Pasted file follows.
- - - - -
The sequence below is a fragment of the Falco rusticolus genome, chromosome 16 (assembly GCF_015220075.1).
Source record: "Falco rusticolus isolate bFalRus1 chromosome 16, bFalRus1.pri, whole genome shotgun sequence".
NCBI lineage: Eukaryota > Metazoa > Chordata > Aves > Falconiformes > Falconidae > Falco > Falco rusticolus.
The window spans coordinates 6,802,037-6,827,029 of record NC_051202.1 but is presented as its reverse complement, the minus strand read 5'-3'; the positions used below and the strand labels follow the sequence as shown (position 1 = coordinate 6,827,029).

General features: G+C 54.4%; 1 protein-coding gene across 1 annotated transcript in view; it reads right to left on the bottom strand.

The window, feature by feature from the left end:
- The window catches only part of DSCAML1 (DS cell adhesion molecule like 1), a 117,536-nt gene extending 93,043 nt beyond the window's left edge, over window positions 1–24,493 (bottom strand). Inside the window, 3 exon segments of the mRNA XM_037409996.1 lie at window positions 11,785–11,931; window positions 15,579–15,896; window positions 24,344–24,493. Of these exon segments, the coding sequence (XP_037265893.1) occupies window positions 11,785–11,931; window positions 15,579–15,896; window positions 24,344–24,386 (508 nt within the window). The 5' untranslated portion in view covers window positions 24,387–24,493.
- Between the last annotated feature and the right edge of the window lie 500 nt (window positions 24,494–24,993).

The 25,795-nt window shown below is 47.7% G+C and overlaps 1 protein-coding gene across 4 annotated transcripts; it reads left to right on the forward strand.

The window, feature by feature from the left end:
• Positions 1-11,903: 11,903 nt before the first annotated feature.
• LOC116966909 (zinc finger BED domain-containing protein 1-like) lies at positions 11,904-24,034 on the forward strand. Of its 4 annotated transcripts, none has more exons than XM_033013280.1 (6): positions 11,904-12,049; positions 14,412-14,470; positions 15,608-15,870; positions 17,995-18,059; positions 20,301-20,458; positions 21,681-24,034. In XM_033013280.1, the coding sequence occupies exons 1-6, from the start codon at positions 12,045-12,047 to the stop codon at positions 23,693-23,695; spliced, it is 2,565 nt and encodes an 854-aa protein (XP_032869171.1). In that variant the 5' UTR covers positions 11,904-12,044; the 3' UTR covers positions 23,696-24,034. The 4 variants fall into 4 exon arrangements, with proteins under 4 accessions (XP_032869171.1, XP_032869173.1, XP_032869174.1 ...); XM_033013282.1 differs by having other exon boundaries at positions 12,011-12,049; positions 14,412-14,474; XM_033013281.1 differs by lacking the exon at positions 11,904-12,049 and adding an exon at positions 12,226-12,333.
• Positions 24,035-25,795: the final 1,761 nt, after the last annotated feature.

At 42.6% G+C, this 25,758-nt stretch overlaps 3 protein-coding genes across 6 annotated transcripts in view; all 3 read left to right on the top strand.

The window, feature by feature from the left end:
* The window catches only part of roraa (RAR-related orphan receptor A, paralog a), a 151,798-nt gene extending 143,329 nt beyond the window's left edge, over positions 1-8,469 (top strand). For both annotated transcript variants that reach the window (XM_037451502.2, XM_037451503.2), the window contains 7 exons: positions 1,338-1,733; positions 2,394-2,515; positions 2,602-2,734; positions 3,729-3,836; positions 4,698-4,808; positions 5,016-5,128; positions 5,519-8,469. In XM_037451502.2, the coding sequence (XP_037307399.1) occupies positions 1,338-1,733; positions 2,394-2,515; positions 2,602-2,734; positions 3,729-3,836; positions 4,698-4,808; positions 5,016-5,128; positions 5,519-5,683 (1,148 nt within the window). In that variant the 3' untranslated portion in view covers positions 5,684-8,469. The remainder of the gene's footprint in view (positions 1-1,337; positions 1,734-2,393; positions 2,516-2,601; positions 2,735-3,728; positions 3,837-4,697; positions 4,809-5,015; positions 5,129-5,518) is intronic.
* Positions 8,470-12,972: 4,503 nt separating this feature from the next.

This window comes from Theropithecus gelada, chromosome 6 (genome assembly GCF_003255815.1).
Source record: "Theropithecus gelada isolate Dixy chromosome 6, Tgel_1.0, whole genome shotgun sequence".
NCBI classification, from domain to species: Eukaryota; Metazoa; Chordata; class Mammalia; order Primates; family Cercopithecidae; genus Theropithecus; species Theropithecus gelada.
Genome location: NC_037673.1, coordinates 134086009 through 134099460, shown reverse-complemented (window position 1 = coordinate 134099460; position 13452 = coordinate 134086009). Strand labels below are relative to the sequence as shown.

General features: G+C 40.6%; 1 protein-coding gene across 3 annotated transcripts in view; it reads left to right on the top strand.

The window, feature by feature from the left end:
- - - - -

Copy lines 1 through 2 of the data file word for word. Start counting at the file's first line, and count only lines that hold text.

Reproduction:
The sequence below is a fragment of the Falco rusticolus genome, chromosome 16 (assembly GCF_015220075.1).
Source record: "Falco rusticolus isolate bFalRus1 chromosome 16, bFalRus1.pri, whole genome shotgun sequence".